She added that the event reminds her of the region’s most well-known music festival.

“When everybody asks me about where I’m at, especially some people don’t know what Hall of Flowers is yet … they’ll be like ‘What, what is it?’ and I’m like it’s kind of like the Coachella of cannabis … it’s the Coachella of potheads,” Medina said.

Hall of Flowers also had an equity grant that paid the cost of a booth for three Black, Indigenous and people of color-owned brands in California, according to its website. The recipients were Blaqstar Farms, Dose of Saucy and Naughty Dabs. 

Atiba Boswell, who is in charge of operations at Blaqstar Farms, said the grant allowed them to show representation for minority communities. He said the trade show has been amazing for networking. 

“Before we even got here, we were onboarded with 10 new stores,” he said. “So before Day 1 talking to anyone, through some of the (Hall of Flowers) board members, some people have already committed to onboard Blaqstar products in their stores.”

But people in the industry that didn’t have booths also attended the trade show this week. Laura Russell and Sherry Dudeck came from Oregon to network and to learn about the cannabis industry in California. 

Dudeck is the co-owner of Root Pouch, which sells fabric planting containers made from recycled water bottles that can be used to grow cannabis. Russell is responsible for Root Pouch’s sales.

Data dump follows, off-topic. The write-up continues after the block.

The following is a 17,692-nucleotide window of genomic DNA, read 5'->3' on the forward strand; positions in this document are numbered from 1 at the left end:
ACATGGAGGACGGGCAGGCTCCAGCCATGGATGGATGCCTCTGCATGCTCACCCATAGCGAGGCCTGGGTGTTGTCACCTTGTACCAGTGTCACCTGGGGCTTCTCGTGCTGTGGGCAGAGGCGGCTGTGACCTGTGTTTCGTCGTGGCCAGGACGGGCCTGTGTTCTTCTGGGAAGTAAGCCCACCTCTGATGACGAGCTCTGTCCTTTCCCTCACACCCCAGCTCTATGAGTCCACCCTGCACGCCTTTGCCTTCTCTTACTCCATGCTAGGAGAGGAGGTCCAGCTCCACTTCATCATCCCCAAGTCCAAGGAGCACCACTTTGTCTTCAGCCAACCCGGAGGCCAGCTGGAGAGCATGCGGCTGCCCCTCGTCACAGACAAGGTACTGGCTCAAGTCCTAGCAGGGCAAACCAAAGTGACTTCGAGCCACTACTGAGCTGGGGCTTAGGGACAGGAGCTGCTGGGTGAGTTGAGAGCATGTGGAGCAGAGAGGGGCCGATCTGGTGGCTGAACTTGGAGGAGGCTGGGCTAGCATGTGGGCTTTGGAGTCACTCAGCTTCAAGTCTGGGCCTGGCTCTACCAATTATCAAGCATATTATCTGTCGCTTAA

“The cannabis business in California stays in California, in Oregon it stays in Oregon,” Dudeck said. “So coming here was a good way for us to learn about what the California growers are going through, what they need, what they require.”  

They described Hall of Flowers as a “premier” trade show.

“Just the quality of how they put the show on — from their advertising, all the media here. Just, it’s organized,” Russell said. “The booths look beautiful. It all looks very cohesive and dealing with the … Hall of Flower people has been seamless.” 

Dalia Shankman, co-founder of Ally — which sells a lockable box for cannabis storage — traveled from Canada to attend the trade show. She said it’s exciting to see innovative and stylish brands. 

“We’re trying to establish a presence in the states right now, so I’m here to kind of promote the brand, make some connections and I love seeing all the brands that I follow on Instagram that I look up to,” Shankman said. “I show them the box and I’m like ‘look how well your product fits inside our box’ so I can kind of build some partnerships, maybe do some cool cross promotion on social media.” 

She added she’s happy to be among her peers in the industry.